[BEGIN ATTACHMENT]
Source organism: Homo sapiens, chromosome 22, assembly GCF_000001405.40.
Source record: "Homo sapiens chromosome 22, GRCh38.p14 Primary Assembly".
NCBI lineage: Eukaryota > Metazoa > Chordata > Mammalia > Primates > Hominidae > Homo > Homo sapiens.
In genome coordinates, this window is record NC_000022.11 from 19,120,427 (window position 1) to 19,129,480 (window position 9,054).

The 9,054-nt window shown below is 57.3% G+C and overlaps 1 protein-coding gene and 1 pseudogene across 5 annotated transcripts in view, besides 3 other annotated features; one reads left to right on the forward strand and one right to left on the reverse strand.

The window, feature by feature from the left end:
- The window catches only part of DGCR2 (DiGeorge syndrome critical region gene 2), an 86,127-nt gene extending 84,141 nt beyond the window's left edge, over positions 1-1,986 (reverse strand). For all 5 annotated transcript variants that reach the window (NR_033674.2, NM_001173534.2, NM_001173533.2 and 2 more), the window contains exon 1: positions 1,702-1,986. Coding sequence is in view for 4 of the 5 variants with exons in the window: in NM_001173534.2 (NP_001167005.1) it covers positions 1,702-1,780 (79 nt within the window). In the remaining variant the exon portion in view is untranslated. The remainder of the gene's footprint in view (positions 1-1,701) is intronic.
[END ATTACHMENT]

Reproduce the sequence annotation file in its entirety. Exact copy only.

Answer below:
Source organism: Homo sapiens, chromosome 22, assembly GCF_000001405.40.
Source record: "Homo sapiens chromosome 22, GRCh38.p14 Primary Assembly".
NCBI lineage: Eukaryota > Metazoa > Chordata > Mammalia > Primates > Hominidae > Homo > Homo sapiens.
In genome coordinates, this window is record NC_000022.11 from 19,120,427 (window position 1) to 19,129,480 (window position 9,054).

The 9,054-nt window shown below is 57.3% G+C and overlaps 1 protein-coding gene and 1 pseudogene across 5 annotated transcripts in view, besides 3 other annotated features; one reads left to right on the forward strand and one right to left on the reverse strand.

The window, feature by feature from the left end:
- The window catches only part of DGCR2 (DiGeorge syndrome critical region gene 2), an 86,127-nt gene extending 84,141 nt beyond the window's left edge, over positions 1-1,986 (reverse strand). For all 5 annotated transcript variants that reach the window (NR_033674.2, NM_001173534.2, NM_001173533.2 and 2 more), the window contains exon 1: positions 1,702-1,986. Coding sequence is in view for 4 of the 5 variants with exons in the window: in NM_001173534.2 (NP_001167005.1) it covers positions 1,702-1,780 (79 nt within the window). In the remaining variant the exon portion in view is untranslated. The remainder of the gene's footprint in view (positions 1-1,701) is intronic.